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Roosters for Lunch

Roosters for Lunch

Roosters for Lunch

STORY BY Gary Lewis
PHOTOGRAPHY BY Gary Lewis

Roosters for Lunch

STORY BY Gary Lewis
PHOTOGRAPHY BY Gary Lewis

Roosters for Lunch

STORY BY Gary Lewis
PHOTOGRAPHY BY Gary Lewis
‘‘

On a chilly November morning, it did not take much imagination to picture the troop trains, pulled by coal-powered steam engines. Here they refueled and brought on water: Aberdeen, South Dakota, was the natural hub. It was a vibrant railroad city, with travelers headed to both coasts, as well as north and south.

My grandpa enlisted in the military in December 1941. Tojo had set Pearl Harbor on fire and National Socialism was on the march in Europe. The Army shipped grandpa and hundreds of thousands of other farm boys from the Upper Midwest south to boot camp. Along the way, grandpa most likely stopped in Aberdeen. Fourteen rail lines intersected there and ran to every point of the compass.

Aberdeen was about as far from the war as a place could be, but the residents of the Mount Rushmore State city knew they could touch the lives of soldiers who would soon fight and die in places like Normandy and the Philippines. Every day, the troop trains rolled in and it was not long before the locals organized an effort to make sandwiches, which they passed out with chocolates and a glass of milk.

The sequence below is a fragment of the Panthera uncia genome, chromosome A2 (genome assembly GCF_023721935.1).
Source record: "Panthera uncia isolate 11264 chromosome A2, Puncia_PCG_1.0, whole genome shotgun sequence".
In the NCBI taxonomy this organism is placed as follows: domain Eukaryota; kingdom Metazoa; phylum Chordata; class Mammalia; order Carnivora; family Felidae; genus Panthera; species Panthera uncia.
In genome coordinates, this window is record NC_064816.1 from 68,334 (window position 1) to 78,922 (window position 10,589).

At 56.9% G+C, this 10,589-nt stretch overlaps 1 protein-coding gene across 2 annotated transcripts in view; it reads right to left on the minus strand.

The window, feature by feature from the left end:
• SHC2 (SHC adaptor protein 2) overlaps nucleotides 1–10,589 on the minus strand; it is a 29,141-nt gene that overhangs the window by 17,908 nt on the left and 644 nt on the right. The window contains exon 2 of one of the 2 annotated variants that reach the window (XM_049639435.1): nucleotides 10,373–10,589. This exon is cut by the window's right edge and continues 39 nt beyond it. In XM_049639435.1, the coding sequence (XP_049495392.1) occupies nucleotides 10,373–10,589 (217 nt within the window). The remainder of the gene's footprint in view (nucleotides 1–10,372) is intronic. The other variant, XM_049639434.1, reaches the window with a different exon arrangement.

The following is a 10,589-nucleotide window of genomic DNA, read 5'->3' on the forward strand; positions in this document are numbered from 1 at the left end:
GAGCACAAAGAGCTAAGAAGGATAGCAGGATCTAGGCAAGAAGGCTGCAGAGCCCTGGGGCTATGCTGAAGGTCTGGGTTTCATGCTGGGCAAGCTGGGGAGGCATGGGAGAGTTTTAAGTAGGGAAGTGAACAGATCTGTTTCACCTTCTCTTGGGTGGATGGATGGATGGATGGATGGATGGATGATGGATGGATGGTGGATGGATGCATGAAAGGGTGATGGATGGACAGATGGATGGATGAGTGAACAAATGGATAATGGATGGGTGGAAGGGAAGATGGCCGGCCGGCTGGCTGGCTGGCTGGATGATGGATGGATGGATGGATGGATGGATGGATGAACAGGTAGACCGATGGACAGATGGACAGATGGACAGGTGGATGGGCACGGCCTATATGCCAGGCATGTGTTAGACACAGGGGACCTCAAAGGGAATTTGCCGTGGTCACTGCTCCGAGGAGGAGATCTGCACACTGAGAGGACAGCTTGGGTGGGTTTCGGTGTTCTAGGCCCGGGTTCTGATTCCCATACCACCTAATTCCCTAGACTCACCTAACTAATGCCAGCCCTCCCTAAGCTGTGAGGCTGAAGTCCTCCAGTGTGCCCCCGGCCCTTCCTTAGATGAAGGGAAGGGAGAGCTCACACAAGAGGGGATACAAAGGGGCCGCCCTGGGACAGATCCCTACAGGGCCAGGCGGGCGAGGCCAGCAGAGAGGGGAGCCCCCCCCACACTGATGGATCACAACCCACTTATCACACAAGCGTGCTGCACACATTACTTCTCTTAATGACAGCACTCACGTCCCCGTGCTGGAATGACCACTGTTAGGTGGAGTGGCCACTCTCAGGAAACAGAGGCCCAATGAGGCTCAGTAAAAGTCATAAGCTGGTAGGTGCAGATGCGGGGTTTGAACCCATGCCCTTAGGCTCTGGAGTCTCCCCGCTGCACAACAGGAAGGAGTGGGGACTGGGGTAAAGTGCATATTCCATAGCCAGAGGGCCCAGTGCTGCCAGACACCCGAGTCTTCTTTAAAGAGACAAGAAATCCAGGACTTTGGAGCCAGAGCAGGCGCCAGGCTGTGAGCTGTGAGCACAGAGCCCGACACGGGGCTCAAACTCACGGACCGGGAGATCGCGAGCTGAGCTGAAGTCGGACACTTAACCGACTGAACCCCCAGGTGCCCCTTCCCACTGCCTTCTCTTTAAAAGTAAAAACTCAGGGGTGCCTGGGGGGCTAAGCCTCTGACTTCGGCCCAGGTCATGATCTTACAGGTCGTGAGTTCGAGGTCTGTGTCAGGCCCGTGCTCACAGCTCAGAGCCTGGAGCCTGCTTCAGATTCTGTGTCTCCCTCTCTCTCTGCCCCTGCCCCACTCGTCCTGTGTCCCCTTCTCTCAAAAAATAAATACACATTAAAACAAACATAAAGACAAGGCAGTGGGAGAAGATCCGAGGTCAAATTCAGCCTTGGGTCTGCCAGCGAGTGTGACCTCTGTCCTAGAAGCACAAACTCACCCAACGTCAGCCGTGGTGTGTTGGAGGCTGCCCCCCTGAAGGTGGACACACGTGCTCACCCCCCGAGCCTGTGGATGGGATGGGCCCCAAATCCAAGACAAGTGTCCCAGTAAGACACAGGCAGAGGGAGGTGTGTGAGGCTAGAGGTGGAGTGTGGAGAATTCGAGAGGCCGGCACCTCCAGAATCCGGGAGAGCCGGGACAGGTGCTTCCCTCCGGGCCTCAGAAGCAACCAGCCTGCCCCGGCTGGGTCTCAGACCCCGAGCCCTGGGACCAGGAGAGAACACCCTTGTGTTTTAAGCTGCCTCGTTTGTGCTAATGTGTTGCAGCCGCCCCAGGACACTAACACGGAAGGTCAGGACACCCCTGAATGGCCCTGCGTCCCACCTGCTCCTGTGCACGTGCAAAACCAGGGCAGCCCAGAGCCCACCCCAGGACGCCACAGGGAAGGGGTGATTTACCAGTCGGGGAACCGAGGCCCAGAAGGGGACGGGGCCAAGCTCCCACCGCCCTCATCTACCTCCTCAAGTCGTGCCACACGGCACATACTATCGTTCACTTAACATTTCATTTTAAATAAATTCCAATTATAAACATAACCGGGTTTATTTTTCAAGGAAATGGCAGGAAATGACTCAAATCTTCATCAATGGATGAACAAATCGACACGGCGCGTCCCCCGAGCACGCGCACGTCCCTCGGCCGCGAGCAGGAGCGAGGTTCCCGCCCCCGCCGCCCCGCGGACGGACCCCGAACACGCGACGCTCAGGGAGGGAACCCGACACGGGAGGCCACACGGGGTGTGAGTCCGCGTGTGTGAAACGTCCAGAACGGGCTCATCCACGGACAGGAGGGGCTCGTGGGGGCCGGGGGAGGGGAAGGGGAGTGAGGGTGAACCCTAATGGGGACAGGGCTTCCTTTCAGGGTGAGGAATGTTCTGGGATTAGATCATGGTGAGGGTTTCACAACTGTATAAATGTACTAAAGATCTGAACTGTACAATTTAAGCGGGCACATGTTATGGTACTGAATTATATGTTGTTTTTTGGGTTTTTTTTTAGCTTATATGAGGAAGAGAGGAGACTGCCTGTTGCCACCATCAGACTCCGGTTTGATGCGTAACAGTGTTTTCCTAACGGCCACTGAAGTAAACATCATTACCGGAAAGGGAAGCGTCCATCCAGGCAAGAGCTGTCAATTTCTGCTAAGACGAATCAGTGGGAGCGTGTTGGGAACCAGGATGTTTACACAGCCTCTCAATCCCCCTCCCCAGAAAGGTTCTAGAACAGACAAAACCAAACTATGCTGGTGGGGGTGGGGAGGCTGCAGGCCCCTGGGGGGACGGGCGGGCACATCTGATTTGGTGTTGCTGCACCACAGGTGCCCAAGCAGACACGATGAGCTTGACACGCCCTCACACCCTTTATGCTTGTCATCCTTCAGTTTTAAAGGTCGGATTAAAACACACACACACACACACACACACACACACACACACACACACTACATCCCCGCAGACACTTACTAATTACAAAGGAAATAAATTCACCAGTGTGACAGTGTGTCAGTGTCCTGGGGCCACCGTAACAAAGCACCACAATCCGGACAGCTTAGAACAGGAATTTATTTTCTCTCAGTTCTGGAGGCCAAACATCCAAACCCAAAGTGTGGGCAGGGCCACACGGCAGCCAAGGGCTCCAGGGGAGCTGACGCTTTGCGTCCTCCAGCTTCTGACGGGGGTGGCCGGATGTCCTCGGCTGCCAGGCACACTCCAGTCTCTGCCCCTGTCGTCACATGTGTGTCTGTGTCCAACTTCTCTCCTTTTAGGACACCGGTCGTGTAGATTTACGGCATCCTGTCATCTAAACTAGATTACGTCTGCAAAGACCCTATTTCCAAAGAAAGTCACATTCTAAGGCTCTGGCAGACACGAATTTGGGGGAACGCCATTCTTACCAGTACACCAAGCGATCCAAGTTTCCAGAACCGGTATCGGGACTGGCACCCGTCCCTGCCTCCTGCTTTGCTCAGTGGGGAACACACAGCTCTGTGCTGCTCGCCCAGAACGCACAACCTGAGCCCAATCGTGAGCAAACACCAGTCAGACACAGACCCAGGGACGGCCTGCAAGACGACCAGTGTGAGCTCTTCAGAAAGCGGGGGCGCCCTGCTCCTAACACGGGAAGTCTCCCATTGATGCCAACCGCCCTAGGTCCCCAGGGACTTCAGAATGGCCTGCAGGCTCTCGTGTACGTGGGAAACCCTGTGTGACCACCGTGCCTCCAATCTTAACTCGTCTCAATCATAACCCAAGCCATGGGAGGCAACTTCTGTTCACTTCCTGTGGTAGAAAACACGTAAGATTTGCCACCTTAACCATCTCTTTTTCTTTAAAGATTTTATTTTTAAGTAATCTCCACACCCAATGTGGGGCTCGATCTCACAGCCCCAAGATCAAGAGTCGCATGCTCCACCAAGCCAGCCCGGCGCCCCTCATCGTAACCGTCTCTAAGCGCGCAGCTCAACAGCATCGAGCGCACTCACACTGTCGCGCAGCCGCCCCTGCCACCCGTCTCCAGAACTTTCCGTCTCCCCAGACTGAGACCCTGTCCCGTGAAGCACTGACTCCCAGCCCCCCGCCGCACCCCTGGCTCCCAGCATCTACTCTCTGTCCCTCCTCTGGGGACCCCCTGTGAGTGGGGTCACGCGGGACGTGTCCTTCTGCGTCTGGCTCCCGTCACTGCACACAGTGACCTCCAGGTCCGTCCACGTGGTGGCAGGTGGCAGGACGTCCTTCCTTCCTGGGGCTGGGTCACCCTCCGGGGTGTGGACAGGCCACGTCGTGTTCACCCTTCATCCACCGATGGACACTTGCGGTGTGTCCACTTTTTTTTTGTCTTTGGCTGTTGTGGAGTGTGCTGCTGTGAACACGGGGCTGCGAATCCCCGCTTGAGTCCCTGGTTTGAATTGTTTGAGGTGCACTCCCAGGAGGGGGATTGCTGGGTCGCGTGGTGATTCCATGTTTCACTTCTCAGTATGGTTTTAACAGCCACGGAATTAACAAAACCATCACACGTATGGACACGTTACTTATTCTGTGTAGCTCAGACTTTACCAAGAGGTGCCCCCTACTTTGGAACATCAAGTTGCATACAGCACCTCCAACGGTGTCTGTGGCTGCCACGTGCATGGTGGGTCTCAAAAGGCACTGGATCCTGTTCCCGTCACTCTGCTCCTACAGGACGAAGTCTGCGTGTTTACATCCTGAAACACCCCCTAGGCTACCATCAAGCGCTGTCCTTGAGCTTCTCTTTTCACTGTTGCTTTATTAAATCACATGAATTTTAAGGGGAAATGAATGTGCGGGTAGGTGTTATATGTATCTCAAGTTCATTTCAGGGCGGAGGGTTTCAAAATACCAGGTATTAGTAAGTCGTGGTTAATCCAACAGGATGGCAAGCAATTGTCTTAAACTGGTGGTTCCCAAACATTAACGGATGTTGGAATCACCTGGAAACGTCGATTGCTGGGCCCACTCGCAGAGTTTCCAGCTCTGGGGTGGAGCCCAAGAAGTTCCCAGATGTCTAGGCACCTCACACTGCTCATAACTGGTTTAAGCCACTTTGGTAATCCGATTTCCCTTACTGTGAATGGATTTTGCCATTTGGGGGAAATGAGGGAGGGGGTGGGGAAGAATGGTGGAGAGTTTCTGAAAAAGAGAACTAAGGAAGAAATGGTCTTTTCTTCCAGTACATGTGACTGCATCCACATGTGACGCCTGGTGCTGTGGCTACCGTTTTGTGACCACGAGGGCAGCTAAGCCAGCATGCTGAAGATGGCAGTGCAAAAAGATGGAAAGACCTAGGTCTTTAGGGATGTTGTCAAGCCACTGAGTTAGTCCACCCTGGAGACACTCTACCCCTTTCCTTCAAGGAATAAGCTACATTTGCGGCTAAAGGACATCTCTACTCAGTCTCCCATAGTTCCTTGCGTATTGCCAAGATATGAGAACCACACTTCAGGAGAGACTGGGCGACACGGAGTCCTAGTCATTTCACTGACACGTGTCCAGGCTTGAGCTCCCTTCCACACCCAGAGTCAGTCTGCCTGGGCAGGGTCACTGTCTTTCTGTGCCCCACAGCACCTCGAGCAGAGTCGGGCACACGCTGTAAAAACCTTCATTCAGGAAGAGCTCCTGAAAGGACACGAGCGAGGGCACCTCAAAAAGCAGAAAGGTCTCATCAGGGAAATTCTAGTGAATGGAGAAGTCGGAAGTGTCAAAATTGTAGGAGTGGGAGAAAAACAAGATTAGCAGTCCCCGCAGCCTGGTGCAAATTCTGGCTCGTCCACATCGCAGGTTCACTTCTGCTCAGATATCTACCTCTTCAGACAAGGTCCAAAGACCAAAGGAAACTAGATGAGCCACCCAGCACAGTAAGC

What Aberdeen had a lot of was pheasants. Someone decided it would be a good idea to make pheasant sandwiches.

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Roosters for Lunch

On a chilly November morning, it did not take much imagination to picture the troop trains, pulled by coal-powered steam engines. Here they refueled and brought on water: Aberdeen, South Dakota, was the natural hub. It was a vibrant railroad city, with travelers headed to both coasts, as well as north and south.

My grandpa enlisted in the military in December 1941. Tojo had set Pearl Harbor on fire and National Socialism was on the march in Europe. The Army shipped grandpa and hundreds of thousands of other farm boys from the Upper Midwest south to boot camp. Along the way, grandpa most likely stopped in Aberdeen. Fourteen rail lines intersected there and ran to every point of the compass.

Aberdeen was about as far from the war as a place could be, but the residents of the Mount Rushmore State city knew they could touch the lives of soldiers who would soon fight and die in places like Normandy and the Philippines. Every day, the troop trains rolled in and it was not long before the locals organized an effort to make sandwiches, which they passed out with chocolates and a glass of milk.

What Aberdeen had a lot of was pheasants. Someone decided it would be a good idea to make pheasant sandwiches.

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